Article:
Monday, 30 April 2012

timeless vintage logo #8 Alsa

Also for this special issue of my blog dedicated to vintage logo we stay in Alsace. Sometime ago, when I was looking for a nice logo feature here, I discovered this cute enterprise, founded in Nancy in 1897: Alsa. I've chosen this brand following a two-fold consideration:

First, the core business of this firm is linked with the production of sweeties. Leaven powder, preparation for cookies and cakes, vanilla sugar etc... as soon as I've found Alsa's leaven bags at grocery's I made some muffins!

Second, Alsa's bags are so cute: rose since late XIX century, the little stylish Alsatian woman gave me the idea to carve a stamp with her shape... I hope you like it!!

Wednesday, 25 April 2012

My favorite illustrators # 8 Hervé Morvan

In my last post, I wrote about Alsace and amazing tastes coming from this region. And Alsace is giving me the opportunity to pass to a new issue of my favorite illustrators series: indeed I actually stumble upon a very cute illustration of 1962 made by Hervé Morvan for L'Alsacienne, a historical brand of cookies - which alas does no more exist nowadays. This firm, founded in 1904, was one of most famous French producers of cookies, and its "heroine", called friendly la Petite Sophie (the little Sophie), was its logo since its incorporation. When Morvan was called to redefine the public visage of this brand, la Petite Sophie became so cute that, even if supermarkets do not sell this cookies yet, she's able to delight everybody at the first sight!!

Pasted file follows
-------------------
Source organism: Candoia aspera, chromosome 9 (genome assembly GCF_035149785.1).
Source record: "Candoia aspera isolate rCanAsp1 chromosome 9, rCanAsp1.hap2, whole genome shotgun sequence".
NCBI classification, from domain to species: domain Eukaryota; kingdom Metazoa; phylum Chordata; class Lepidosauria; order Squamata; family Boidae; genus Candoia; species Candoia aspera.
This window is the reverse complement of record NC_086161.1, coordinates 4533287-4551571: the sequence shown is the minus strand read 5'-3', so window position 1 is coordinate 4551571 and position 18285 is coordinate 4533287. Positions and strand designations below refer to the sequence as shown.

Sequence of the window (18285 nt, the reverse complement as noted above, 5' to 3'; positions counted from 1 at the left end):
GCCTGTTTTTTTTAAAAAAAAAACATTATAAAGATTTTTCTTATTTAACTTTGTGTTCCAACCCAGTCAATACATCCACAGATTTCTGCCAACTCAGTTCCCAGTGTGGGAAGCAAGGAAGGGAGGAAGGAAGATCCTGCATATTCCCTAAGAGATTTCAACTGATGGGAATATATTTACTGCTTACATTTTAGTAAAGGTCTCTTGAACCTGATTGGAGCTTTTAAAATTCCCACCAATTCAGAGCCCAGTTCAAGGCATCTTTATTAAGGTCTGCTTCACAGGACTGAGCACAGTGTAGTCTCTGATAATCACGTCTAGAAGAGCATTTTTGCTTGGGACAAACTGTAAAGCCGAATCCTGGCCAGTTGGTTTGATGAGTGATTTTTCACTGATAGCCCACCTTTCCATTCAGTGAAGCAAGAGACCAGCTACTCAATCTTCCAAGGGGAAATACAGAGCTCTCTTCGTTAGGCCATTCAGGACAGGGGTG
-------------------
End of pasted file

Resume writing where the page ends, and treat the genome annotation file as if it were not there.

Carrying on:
Morvan was, along with Raymond Sevignac, Bernad Villemot, and Jean Colin, one of most famous French illustrators for commercial advertising of 1950s and 1960s. This period was the core of the economic boom in many European regions, and society was swiftly getting through a transformation of taste and habits... the mass society was coming in France as well and a period of economic welfare was opening the door to new needs and new way of consummations. In this context, advertising had a key role for firms, which started to wrestle for having the best image to find their way into people's hearts. Illustrators reshaped by this way the visual idea of brands also for future generations... Once Raymond Sevignac argued that successful advertisement had to be "visual scandals"; Morvan made maybe even better, he produced immortal cuties.